Item description for The New Challenges of Humanitarian Law in Armed Conflicts (International Humanitarian Law) by Pablo Antonio Fernandez-sanchez Symposium on International Humanitarian...
This work represents an analysis of and a reflection on the new challenges of humanitarian law in armed conflicts. It covers the jurisprudential dimension not only of the International Court of Justice, but also all the different legal bodies, including the ad hoc tribunals created by the United Nations. It analyses the purely doctrinal dimension of general aspects such as the solutions to world disorder in this field, the relationship between jus in bello and jus ad bellum, the principles of universal and international jurisdiction, and the notion of justice and peace. More concrete aspects include the situation of foreigners and journalists in armed conflicts, terrorist acts in terms of international humanitarian law and sexual violence as a war crime.
Despite the range of themes addressed, they are all linked with the essential theme of the book, The New Challenges of Humanitarian Law in Armed Conflicts.
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Studio: Martinus Nijhoff
Est. Packaging Dimensions: Length: 9.7" Width: 6.4" Height: 1.1" Weight: 1.8 lbs.
Release Date Oct 31, 2005
Publisher Martinus Nijhoff
ISBN 9004148302 ISBN13 9789004148307
Availability 0 units.
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Diaplomats View of Human Rights During War Apr 6, 2006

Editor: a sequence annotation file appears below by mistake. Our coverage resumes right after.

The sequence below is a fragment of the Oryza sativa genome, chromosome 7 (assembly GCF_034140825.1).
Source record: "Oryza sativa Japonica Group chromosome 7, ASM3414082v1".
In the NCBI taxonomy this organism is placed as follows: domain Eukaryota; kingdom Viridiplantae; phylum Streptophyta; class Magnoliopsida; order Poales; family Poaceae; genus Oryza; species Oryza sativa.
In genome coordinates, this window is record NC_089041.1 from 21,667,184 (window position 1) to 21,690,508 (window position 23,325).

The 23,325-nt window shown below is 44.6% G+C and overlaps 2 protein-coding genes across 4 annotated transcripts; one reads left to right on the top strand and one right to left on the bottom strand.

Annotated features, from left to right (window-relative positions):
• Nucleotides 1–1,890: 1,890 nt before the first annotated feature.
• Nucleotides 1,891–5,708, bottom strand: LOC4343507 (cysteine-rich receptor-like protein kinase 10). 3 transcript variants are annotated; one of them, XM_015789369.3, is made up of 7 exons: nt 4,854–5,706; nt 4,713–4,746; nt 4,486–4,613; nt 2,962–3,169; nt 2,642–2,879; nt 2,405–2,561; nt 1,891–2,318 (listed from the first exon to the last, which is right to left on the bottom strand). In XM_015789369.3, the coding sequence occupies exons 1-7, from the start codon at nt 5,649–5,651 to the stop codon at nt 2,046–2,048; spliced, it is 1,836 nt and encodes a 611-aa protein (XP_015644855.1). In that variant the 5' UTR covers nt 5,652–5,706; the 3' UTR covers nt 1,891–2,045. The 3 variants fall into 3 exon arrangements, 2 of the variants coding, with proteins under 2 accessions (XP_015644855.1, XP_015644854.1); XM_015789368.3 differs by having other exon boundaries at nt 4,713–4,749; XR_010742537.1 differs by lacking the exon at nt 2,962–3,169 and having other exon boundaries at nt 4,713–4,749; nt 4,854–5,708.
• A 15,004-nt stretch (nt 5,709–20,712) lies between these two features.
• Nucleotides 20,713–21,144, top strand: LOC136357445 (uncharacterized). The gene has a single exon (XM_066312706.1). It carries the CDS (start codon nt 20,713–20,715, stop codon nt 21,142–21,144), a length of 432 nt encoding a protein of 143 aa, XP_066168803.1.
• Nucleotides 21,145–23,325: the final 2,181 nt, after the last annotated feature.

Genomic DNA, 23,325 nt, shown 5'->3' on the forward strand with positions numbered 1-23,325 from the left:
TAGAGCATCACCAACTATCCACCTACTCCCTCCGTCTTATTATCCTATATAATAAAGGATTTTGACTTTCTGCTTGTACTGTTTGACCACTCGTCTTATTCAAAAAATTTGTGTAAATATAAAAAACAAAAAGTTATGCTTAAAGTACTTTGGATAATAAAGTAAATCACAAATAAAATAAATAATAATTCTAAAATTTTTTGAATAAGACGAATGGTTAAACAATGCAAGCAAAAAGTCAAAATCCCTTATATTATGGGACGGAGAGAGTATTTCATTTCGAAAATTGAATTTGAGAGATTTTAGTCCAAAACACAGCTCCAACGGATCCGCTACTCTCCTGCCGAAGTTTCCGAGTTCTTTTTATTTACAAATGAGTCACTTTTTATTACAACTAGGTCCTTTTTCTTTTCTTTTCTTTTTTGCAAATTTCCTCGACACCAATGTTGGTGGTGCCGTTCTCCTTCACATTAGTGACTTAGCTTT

Excerpt: International Humanitarian Law has been a predecessor of the protec?tion of human rights in armed conflicts, as proved by the adoption of the 1949 Geneva Conventions and its 1977 Additional Protocols I and II. Subsequently, several treaties on human rights equally protect cer?tain rights, recognized as non-suspendable or non-abolishable, in all cir?cumstances. Likewise, we'd like to stress that the fight against impunity in armed conflicts has its roots in International Humanitarian Law, without prej?udice to the contribution developed to this end by several treaties on human rights adopted by the United Nations and the Organization of American States, reaching its zenith on a universal level with the adoption of the Statute of the International Criminal Court. The problem stems from the fact that International Humanitarian Law does not con?tain any clear provision to combat impunity in non-international armed conflicts. In spite of this, its silence should not be interpreted as an indication that the Law is in favour of impunity, since the common Article 3 of the 1949 Geneva Conventions seems to hint towards a "no to impunity". In any case, this gap is now covered by the entry in force of the Statute of Rome of the International Criminal Court, since the latter has the power to judge war crimes, committed during international or internal conflicts. All this apart from the fact that ad hoc International Criminal Courts (former Yugoslavia and Rwanda) and the Special Court for Sierra Leone have the power to judge violations included in the common article 3, and therefore also the violations committed in non-international armed conflicts. International Humanitarian Law did not recognize the "right of access to justice" to the victims of violations (although it did not deny it either) before national or international bodies. It limited itself to determine the duty of the States to judge the persons responsible of "serious offences" committed during international armed conflicts, but it doesn't say any?thing about internal conflicts, once again emphasizing the scarce impor?tance of these conflicts for this branch of international legislation. This gap as to the access to justice is more or less covered by International Human Rights Law containing provisions applicable in all circumstances, in periods of peace and internal or international armed conflicts. The access to justice of the victims in order to see their rights recognized, is recognized before national bodies and international ones, judicial or not. Nevertheless, what can happen is that the State Party in the treaty, recognizing the right of access to justice before national bodies to vic?tims, suspends this right, since it is not included in the list of non-abol?ishable rights. If this situation occurs, the victims are absolutely defenceless. If we look at the right of access to justice before international bodies, we see that in this case said right cannot be abolished; notwithstand?ing, the rights recognized by the treaty in question can be suspended, except the "core rights", which are those considered non-abolishable. In consequence, the right of access to justice of the victims before inter?national bodies is conditioned by the nature of the violated right. As a result we consider that International Humanitarian Law and International Human Rights Law should make an important effort so as to not leave the victims of human rights violations committed during armed conflicts absolutely defenceless. The international criminal liability of individuals during armed conflicts was codified by the 1949 Geneva Conventions, affirmed by various treaties on human rights and definitively confirmed by the 1998 Statute of Rome. Nowadays, States have the power to judge war crimes, com?plemented by the International Criminal Court, meaning that the pas?sive legitimation of individuals before the international jurisdiction is not questioned. Nevertheless, International Law does not recognize the right of the victims to exercise penal actions before national criminal courts (although it doesn't deny the right), neither are the victims actively legitimated before the International Criminal Court, which could be considered one of the current failures of International Law. This way, the "right to justice" is ignored in the sense of the right of the victims to see the authors of violations brought to trial and it is only estab?lished as a duty of the State (investigate, judge and punish the authors) in International Humanitarian Law and as a competence of the Inter?national Criminal Court in the Statute of Rome. . Up till now, the "right to truth" is not recognized by any international treaty, nevertheless, this right is an autonomous concept comprised in the right of the victims and their relatives (individual dimension) and of society (collective dimension) to know the truth. Since the 1949 Geneva Conventions determines the obligation of the States to judge and punish the authors of "serious offences", the truth shall be known by the international procedure. But here again we are dealing with the issue that this right only exists for international armed conflicts, so that there is an important gap with regard to victims of human rights vio?lations committed during non-international armed conflicts. This gap is covered by the International Human Rights Law, where applicable, and certainly by the Statute of Rome, since the International Criminal Court has the power to judge war crimes committed during both types of armed conflict and whenever the Court judges a case, the truth shall be known. Since International Humanitarian Law does not recognize the victims' right of access to justice, it cannot recognize their right to obtain a compensation. This gap is covered by International Human Rights Law, although once again we are dealing with the problem that this right is valid or not in accordance with the State's attitude, no longer being valid if the State decides to suspend these rights. In this sense, the Statute of Rome is a great step forward, since the International Criminal Court can determine compensations (indemnity, restitution or rehabili?tation) in favour of victims or their relatives. The gaps detected when analysing the situation of victims of human rights violations committed during armed conflicts are originated by a possibly erroneous conception of the applicable regulations, because even if it is absolutely true that the Law applied in armed conflicts is the International Humanitarian Law, it is not less true that International Human Rights Law is also applicable, since the latter, apart from estab?lishing a "core" (rights which are not abolishable in any circumstance), contains very strict requisites for the suspension during armed conflicts of rights which are not included in the list of non-abolishable rights. Finally, we'd like to emphasize the point that although one has to rec?ognize the advances in the protection of victims of human rights vio?lations committed during armed conflicts; it is nevertheless true that many of these advances happened outside International Humanitarian Law, so that we consider that there is still a long way to go. To do this, we shall have to abandon the underlying idea in International Humanitarian Law that the physical person is a legal object worthy of protection (just like material objects), accepting instead the idea of the value and dignity of a human being.